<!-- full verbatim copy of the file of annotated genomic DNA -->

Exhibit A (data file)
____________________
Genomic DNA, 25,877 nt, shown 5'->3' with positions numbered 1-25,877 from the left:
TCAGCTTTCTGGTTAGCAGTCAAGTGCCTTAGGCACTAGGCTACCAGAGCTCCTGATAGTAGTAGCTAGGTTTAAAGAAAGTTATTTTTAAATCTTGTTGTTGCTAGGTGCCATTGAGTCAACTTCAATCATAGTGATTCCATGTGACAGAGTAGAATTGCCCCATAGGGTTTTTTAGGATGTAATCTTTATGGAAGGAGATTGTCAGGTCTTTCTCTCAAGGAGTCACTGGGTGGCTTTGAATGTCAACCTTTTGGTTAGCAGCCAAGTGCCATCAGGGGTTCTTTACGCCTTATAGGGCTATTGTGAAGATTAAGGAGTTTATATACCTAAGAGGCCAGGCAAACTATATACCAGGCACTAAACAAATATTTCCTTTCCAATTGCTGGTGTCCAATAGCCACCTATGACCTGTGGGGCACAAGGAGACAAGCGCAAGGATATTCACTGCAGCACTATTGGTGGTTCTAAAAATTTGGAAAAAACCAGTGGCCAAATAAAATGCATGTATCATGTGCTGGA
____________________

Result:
Genomic DNA, 25,877 nt, shown 5'->3' with positions numbered 1-25,877 from the left:
TCAGCTTTCTGGTTAGCAGTCAAGTGCCTTAGGCACTAGGCTACCAGAGCTCCTGATAGTAGTAGCTAGGTTTAAAGAAAGTTATTTTTAAATCTTGTTGTTGCTAGGTGCCATTGAGTCAACTTCAATCATAGTGATTCCATGTGACAGAGTAGAATTGCCCCATAGGGTTTTTTAGGATGTAATCTTTATGGAAGGAGATTGTCAGGTCTTTCTCTCAAGGAGTCACTGGGTGGCTTTGAATGTCAACCTTTTGGTTAGCAGCCAAGTGCCATCAGGGGTTCTTTACGCCTTATAGGGCTATTGTGAAGATTAAGGAGTTTATATACCTAAGAGGCCAGGCAAACTATATACCAGGCACTAAACAAATATTTCCTTTCCAATTGCTGGTGTCCAATAGCCACCTATGACCTGTGGGGCACAAGGAGACAAGCGCAAGGATATTCACTGCAGCACTATTGGTGGTTCTAAAAATTTGGAAAAAACCAGTGGCCAAATAAAATGCATGTATCATGTGCTGGA